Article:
Pension fund allocation to hedge funds continues to grow
A new Mercer survey shows the use of alternative investments continues to increase, in particular active management or so-called 'alpha' strategies.
The preliminary findings of the new survey by Mercer Investment Consulting show:
- Allocation to bonds remains at 35% while exposure to equities drops 1% to 62% since last year
- 7% of schemes invest in hedge funds and the same for active currency
- One in ten schemes is likely to consider introducing a liability-benchmarked investment strategy in 2006.
Alternative investment strategies
The survey shows the use of alternative investments continues to increase, in particular active management or so-called 'alpha' strategies. On average, 7% of schemes now invest in hedge funds and 7% employ an active currency manager. For larger schemes, the figures increase further, with almost 10% investing in hedge funds and around 15% using an active currency manager.
Green commented: "Investment in alternative assets such as hedge funds and active currency is likely to increase further this year, as trustees have become more comfortable with these strategies as a way to diversify risk and enhance performance."
The survey of over 425 UK defined benefit pension schemes with more than GBP 177bn in assets reveals that the average allocation to bonds has increased by just four percentage points in the last three years.
At the same time, pension funds are maturing and the proportion of schemes open to new entrants has fallen to 39% from 42% last year.
Andy Green, Head of Investment Strategy at Mercer, commented: "While it may seem surprising that bond allocations have remained stable at a time when pension schemes are maturing, trustees are concerned about the level of current bond yields and are finding other investment markets more attractive."
The survey shows that the average allocation to equities has dropped only slightly - from 63% in 2005 to 62% this year. Investment in UK equities has decreased from 37% in 2005 to 35% this year, while allocations to overseas equities have risen by one percentage point to 27%.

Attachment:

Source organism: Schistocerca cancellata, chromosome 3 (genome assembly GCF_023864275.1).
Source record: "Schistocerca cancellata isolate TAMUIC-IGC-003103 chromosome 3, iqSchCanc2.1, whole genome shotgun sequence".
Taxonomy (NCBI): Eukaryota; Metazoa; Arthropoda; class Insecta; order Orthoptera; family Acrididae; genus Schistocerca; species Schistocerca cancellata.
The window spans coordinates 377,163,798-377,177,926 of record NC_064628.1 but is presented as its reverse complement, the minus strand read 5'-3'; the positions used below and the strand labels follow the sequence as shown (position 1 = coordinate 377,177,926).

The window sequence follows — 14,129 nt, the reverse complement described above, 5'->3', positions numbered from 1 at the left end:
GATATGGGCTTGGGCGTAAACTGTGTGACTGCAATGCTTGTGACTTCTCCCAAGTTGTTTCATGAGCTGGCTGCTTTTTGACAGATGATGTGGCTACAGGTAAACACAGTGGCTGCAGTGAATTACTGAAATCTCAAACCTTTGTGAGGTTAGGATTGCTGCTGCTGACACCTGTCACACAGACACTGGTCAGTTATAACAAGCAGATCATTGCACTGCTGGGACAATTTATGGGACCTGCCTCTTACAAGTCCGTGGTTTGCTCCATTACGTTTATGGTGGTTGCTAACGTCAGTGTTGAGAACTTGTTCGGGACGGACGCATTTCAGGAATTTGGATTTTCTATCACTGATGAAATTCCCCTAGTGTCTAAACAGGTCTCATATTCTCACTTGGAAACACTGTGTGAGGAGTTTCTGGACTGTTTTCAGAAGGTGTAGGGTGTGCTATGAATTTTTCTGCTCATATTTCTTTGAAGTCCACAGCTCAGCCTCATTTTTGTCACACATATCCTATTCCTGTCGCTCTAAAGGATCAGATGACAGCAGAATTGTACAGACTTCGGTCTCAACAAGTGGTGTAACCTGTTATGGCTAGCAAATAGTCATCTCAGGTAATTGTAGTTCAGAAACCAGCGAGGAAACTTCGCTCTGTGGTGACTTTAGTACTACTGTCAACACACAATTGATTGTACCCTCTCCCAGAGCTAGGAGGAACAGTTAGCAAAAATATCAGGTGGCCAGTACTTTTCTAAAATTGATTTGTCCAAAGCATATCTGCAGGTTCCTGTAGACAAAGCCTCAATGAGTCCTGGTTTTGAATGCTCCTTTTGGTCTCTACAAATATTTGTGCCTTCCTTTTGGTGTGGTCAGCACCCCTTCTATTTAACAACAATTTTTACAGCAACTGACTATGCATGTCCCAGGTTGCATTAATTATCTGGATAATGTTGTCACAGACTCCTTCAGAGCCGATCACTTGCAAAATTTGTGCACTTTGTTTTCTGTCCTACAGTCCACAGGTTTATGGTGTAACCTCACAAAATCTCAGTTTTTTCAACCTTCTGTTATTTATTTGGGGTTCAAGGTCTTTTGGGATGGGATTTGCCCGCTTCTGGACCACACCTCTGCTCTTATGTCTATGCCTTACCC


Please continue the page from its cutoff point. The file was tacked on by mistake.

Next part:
"Though the UK equity market offers potentially higher dividend yields than other developed markets, stock concentration in the UK means returns are dominated by the performance of a few companies or sectors," Green commented. "Trustees are offsetting the effect of concentration by reducing their exposure to UK stocks and allocating more funds to international equity markets."
Eight per cent of funds have adopted a capped UK equity index benchmark, which limits exposure to the largest stocks, as an alternative way to offset the effect of stock concentration.
The trend towards investing in overseas equities has been supported by an increased use of currency hedging, from 14% of schemes in 2005 to 20% this year. On average, the proportion of currency risk that is hedged is 65%.
According to the survey, less than 4% of schemes still follow a discretionary peer group benchmark strategy. Two-thirds of assets (66%) are invested with active managers, while 34% are invested in track indices.
The survey also identified that one in ten schemes (10%) is expected to consider introducing some form of cash-flow matching or liability-benchmarked strategy in 2006, either through physical bonds, swaps or liability-driven mandates.
"There is significant interest among pension schemes in managing interest rate risk through liability-benchmarked investment mandates. However, many schemes are finding the current price of long-dated bonds and their derivatives unattractive," said Green.
Mercer will be releasing the full results of its survey on pension fund liability and asset allocation in Europe in April.
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